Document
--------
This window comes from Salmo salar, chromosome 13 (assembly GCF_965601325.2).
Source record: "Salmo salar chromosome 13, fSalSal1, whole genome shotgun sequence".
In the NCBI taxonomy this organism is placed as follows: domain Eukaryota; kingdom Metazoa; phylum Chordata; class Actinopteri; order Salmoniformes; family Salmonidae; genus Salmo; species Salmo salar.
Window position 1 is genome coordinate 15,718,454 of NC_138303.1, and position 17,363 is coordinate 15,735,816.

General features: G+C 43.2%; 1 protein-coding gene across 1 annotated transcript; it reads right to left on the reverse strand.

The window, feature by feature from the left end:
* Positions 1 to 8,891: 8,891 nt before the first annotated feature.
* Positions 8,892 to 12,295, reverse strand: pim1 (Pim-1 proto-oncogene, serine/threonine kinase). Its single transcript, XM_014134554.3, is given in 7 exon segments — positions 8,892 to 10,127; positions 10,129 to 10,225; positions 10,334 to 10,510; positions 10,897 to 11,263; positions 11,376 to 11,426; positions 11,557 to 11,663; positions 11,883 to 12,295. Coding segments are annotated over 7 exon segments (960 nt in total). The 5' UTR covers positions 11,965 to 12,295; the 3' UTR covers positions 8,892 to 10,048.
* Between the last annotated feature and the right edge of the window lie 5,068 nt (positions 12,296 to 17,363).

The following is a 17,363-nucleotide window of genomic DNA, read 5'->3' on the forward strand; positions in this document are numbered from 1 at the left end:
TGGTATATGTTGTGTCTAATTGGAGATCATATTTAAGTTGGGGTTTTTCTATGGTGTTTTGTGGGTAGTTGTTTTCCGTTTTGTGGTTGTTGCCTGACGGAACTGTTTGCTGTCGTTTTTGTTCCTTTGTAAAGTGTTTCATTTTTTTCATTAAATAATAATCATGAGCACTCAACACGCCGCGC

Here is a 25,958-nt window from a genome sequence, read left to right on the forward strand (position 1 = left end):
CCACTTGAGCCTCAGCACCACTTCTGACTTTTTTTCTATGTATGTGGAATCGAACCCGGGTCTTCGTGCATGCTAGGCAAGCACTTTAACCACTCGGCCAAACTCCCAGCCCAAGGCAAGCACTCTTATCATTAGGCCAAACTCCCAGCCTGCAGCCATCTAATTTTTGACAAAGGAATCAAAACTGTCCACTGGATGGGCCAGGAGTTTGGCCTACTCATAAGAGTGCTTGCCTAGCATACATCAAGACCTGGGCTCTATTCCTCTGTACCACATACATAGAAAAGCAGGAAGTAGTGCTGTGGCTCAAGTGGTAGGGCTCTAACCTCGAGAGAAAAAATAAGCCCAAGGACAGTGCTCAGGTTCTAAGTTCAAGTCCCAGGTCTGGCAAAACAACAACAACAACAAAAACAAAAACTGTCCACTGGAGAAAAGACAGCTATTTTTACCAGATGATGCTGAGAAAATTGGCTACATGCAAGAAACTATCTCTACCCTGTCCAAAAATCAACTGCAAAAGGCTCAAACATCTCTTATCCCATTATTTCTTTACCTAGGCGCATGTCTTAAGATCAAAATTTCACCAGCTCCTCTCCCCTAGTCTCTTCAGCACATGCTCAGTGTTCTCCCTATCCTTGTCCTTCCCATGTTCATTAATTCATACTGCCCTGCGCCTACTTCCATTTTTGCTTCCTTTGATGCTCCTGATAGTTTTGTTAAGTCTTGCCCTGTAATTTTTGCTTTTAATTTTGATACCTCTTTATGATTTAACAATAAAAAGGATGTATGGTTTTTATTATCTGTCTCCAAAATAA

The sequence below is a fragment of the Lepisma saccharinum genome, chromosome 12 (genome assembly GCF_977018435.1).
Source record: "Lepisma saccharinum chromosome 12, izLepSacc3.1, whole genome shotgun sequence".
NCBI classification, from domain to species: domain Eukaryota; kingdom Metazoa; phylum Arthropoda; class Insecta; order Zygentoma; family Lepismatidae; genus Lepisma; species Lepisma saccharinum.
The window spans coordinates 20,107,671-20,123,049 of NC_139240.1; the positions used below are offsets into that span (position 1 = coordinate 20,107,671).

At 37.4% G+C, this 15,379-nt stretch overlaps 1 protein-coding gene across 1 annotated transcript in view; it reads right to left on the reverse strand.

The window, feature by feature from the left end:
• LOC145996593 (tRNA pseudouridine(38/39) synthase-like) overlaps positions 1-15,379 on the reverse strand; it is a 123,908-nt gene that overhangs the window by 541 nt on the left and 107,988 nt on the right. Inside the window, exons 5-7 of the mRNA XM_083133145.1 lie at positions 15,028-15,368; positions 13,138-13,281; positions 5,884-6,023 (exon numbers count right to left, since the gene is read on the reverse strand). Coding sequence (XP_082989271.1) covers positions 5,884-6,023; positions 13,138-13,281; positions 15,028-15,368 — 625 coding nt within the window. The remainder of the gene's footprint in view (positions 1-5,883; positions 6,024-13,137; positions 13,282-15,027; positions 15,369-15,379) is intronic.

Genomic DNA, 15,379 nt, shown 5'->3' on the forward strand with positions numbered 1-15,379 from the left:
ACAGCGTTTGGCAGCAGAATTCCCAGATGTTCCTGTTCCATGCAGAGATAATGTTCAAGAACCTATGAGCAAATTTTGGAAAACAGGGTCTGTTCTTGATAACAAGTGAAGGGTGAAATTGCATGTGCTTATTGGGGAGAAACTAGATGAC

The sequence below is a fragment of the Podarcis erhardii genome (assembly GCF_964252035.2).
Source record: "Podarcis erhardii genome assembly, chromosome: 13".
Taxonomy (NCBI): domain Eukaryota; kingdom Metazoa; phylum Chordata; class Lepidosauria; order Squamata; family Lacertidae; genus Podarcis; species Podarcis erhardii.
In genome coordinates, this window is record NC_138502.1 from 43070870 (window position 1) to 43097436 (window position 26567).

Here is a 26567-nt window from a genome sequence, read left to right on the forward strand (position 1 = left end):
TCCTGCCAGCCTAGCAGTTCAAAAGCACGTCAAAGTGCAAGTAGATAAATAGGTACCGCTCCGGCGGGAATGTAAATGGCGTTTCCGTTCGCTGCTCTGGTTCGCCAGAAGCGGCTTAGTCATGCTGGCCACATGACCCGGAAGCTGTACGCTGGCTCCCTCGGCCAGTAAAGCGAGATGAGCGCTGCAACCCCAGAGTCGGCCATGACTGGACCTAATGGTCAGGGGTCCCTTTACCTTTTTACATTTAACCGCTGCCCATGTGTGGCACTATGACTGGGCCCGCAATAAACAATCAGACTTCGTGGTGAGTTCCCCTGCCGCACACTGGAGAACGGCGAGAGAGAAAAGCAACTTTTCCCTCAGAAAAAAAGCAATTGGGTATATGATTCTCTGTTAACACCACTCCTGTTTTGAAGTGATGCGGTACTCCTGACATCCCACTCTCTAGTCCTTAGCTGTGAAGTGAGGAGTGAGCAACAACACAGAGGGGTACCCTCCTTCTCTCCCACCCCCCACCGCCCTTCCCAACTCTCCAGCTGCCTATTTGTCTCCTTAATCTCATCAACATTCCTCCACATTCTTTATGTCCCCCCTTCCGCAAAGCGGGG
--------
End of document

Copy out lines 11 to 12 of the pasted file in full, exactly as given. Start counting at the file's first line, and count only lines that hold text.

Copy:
TGGTATATGTTGTGTCTAATTGGAGATCATATTTAAGTTGGGGTTTTTCTATGGTGTTTTGTGGGTAGTTGTTTTCCGTTTTGTGGTTGTTGCCTGACGGAACTGTTTGCTGTCGTTTTTGTTCCTTTGTAAAGTGTTTCATTTTTTTCATTAAATAATAATCATGAGCACTCAACACGCCGCGC

Here is a 25,958-nt window from a genome sequence, read left to right on the forward strand (position 1 = left end):